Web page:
It can heal on its own, otherwise. it may develop into fibrosis (scarring of tissues) and cirrhosis. Poor appetite, discoloration of the skin, mucus membranes, conjunctivae, and malaise are displayed symptoms. There have been ground-breaking steps for the contrivance of medicines for hepatitis.  Vaccination and therapy have always been major hops in the history of liver diseases. In the near future, long-term treatment will be condensed to very short-term treatment of about 3-6 months with oral drugs. A very sound prediction is that, by the next decade, hepatitis in all its forms (acute or chronic) will be completely responsive to medical prescription.

Historical Significance of Hepatitis

The ability to discern hepatitis is a very long process as it can exhibit itself in several possible ways, such as viral infection, unhealthy lifestyle (excessive alcoholic consumption in continuation), sexually transmitted disorders, and several others. Throughout history, the classifying of hepatitis has always been varied. The most rife hepatitis is viral hepatitis, which can be due to microorganisms known as hepatitis A, hepatitis D (the cycle of hepatitis B causes hepatitis D) and hepatitis B is often transmitted sexually and is responsible for demises worldwide. It is mainly sprung by intimacy excluding hugging, kissing, eating from same utensil, breastfeeding or casual contact. Omnipresent vaccination is available in developed countries.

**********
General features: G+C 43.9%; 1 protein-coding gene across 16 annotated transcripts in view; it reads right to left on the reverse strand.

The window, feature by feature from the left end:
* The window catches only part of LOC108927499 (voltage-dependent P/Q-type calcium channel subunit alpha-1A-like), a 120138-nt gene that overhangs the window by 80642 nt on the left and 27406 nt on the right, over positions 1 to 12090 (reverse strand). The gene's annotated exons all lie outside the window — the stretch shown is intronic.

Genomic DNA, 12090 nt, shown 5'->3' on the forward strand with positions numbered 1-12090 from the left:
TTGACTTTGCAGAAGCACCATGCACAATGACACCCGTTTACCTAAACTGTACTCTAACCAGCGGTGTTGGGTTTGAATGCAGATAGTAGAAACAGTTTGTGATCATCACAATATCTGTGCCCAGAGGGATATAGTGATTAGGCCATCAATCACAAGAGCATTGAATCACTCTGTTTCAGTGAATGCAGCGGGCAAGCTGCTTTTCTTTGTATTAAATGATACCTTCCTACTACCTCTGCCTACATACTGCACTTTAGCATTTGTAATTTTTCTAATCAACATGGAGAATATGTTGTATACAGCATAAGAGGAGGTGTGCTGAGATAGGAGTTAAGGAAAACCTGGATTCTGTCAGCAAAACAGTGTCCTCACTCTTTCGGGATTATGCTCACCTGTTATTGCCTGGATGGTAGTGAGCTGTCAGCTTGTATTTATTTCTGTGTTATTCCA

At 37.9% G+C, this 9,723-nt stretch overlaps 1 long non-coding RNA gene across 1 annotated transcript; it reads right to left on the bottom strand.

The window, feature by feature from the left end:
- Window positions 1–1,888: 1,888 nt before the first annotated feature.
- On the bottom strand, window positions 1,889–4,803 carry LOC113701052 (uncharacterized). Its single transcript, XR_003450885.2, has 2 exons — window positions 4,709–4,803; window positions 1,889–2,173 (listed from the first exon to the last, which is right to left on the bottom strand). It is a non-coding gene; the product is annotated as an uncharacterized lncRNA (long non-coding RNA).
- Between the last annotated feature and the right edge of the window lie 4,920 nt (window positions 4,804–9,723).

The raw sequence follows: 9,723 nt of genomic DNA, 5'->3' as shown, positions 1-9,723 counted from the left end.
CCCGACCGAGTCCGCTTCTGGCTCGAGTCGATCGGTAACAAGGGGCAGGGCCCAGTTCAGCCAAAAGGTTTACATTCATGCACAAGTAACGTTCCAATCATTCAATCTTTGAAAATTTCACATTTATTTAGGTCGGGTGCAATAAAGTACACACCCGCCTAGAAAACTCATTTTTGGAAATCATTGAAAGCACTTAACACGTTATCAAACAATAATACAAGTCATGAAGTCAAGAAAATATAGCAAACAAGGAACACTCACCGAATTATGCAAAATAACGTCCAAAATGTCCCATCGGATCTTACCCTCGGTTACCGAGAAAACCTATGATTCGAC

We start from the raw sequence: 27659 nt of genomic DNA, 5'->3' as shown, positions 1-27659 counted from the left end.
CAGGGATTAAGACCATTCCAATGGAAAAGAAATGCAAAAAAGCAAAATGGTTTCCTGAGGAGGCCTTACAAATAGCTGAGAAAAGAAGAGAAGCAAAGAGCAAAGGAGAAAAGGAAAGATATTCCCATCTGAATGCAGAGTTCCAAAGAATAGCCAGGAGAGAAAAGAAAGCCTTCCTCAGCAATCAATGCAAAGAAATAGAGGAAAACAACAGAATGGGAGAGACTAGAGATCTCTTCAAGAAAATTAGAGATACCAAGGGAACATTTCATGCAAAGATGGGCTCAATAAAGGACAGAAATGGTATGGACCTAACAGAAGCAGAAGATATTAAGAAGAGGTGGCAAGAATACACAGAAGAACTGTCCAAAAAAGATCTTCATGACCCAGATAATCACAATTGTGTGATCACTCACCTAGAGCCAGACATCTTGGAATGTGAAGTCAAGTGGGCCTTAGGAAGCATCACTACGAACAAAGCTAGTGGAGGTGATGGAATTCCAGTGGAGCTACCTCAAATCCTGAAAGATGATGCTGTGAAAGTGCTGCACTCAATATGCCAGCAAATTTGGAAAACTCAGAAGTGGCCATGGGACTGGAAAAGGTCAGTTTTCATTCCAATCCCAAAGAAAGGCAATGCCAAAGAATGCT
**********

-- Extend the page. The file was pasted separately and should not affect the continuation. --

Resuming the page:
America’s Food and Drug Administration (FDA) approved vaccination for hepatitis C a while ago. Another major type of hepatitis is alcoholic hepatitis. The overdose limit in males is more than 80 grams per day and 40 grams per day in case of women. Together, hepatitis C and alcohol consumption accelerate the expansion of cirrhosis. Extreme cases also meet liver failure. Historically, another major cause of hepatitis is drug-induced hepatitis, with most cases realized in the US. Antibiotics, acetaminophen, and nervous system medication are just a few known to induce hepatitis.

Some of the anti-hepatitis methods that have been industrialized throughout history are imaging, biopsy, blood tests, clinical lab analysis, differential diagnosis, and diagnostic protocols. The consequence of hepatitis depends on the diseases caused or the symptoms prevalent and it often takes time to heal. The patient’s care also depends on the medication available for the brand of hepatitis he is anguishing from. While hepatitis has come a long way in terms of practical approaches in modern times, the history of liver disease should be taken into further consideration.

References:

Cheung O, Sanyal AJ. Recent advances in nonalcoholic fatty liver disease. Curr Opin Gastroenterol. 2009 May;25(3):230-7.

Schwartz JM, Reinus JF. Prevalence and natural history of alcoholic liver disease. Clin Liver Dis. 2012 Nov;16(4):659-66.